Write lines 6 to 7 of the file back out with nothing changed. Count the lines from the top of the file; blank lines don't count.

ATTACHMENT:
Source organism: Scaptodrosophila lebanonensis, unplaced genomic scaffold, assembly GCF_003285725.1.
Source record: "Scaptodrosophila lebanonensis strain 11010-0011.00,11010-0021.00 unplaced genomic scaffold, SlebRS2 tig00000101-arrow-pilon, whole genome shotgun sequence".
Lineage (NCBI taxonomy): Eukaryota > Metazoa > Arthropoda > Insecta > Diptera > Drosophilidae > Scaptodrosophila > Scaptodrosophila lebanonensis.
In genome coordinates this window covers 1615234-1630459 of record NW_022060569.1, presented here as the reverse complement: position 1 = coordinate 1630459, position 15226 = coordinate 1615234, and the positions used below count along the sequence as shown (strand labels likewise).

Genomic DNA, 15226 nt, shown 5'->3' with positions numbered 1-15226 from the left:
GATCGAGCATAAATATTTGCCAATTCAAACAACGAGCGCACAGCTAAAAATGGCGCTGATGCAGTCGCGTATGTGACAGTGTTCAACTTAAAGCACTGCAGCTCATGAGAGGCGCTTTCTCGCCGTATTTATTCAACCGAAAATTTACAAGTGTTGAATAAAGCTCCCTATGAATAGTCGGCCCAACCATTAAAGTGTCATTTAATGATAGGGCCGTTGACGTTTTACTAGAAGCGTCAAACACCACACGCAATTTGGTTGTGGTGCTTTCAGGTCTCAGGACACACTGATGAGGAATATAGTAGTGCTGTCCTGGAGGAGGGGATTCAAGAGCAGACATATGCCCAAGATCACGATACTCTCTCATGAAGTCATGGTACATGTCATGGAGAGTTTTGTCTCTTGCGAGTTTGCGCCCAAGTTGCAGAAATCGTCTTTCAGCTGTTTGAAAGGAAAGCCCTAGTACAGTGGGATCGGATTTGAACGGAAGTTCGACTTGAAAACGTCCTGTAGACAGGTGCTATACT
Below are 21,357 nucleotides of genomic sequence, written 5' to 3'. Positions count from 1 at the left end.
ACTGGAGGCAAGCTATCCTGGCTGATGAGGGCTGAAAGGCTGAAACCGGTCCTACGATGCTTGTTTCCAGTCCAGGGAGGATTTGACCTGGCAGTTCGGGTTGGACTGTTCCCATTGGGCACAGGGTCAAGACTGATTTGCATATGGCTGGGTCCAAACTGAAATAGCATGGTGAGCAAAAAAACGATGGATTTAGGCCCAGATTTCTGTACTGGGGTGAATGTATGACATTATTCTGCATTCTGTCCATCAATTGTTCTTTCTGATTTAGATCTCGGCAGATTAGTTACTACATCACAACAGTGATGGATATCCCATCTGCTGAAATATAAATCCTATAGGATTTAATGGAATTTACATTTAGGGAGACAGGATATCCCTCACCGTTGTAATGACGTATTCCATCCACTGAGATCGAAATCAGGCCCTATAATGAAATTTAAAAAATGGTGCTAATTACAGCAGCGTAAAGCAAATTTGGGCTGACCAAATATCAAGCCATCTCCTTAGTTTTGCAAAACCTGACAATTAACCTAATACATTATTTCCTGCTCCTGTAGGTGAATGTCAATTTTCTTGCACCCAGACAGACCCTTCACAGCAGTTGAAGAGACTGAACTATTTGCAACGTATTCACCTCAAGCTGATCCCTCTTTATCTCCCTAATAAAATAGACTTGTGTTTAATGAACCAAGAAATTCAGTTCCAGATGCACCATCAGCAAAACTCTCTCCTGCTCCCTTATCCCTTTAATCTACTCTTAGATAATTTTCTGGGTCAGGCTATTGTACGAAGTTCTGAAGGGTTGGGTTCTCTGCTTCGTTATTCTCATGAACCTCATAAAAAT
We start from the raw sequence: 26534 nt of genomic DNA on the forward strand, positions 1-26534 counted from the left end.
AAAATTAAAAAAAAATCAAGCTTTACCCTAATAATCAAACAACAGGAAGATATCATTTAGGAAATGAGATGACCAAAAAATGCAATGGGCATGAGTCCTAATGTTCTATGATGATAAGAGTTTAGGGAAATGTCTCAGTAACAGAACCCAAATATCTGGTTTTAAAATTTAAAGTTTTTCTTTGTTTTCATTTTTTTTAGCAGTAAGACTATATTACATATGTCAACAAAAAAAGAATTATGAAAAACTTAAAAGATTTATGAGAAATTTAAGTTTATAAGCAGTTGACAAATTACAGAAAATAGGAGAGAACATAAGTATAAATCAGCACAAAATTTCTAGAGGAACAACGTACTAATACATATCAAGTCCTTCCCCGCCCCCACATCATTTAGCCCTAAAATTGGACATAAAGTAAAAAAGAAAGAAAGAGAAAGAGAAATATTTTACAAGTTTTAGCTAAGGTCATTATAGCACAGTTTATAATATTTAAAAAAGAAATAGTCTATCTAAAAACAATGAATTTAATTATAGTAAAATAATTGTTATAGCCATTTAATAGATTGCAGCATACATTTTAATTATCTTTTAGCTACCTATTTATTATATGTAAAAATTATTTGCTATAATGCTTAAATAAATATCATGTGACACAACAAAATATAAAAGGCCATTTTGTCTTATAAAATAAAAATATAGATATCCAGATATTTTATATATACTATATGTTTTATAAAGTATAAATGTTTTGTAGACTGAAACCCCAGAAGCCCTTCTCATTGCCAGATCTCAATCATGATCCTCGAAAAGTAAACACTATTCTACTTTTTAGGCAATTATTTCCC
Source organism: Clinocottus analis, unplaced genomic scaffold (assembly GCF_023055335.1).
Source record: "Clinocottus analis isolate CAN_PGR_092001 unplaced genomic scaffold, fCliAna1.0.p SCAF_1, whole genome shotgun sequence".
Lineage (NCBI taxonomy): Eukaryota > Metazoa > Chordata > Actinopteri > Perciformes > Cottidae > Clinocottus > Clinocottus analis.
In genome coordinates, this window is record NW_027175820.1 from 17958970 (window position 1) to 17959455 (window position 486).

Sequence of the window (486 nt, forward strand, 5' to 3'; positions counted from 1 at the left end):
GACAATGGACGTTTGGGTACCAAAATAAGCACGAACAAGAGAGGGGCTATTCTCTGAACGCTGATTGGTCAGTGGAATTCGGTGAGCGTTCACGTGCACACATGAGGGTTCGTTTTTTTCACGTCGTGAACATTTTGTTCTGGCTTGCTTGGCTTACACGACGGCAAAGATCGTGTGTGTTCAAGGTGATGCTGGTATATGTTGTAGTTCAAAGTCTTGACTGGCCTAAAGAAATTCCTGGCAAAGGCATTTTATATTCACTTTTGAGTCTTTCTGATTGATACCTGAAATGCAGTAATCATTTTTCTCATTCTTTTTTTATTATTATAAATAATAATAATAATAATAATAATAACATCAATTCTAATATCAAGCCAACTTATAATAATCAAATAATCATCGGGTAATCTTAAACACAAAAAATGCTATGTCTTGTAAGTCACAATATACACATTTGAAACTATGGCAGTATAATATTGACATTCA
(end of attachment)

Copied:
GATCGAGCATAAATATTTGCCAATTCAAACAACGAGCGCACAGCTAAAAATGGCGCTGATGCAGTCGCGTATGTGACAGTGTTCAACTTAAAGCACTGCAGCTCATGAGAGGCGCTTTCTCGCCGTATTTATTCAACCGAAAATTTACAAGTGTTGAATAAAGCTCCCTATGAATAGTCGGCCCAACCATTAAAGTGTCATTTAATGATAGGGCCGTTGACGTTTTACTAGAAGCGTCAAACACCACACGCAATTTGGTTGTGGTGCTTTCAGGTCTCAGGACACACTGATGAGGAATATAGTAGTGCTGTCCTGGAGGAGGGGATTCAAGAGCAGACATATGCCCAAGATCACGATACTCTCTCATGAAGTCATGGTACATGTCATGGAGAGTTTTGTCTCTTGCGAGTTTGCGCCCAAGTTGCAGAAATCGTCTTTCAGCTGTTTGAAAGGAAAGCCCTAGTACAGTGGGATCGGATTTGAACGGAAGTTCGACTTGAAAACGTCCTGTAGACAGGTGCTATACT
Below are 21,357 nucleotides of genomic sequence, written 5' to 3'. Positions count from 1 at the left end.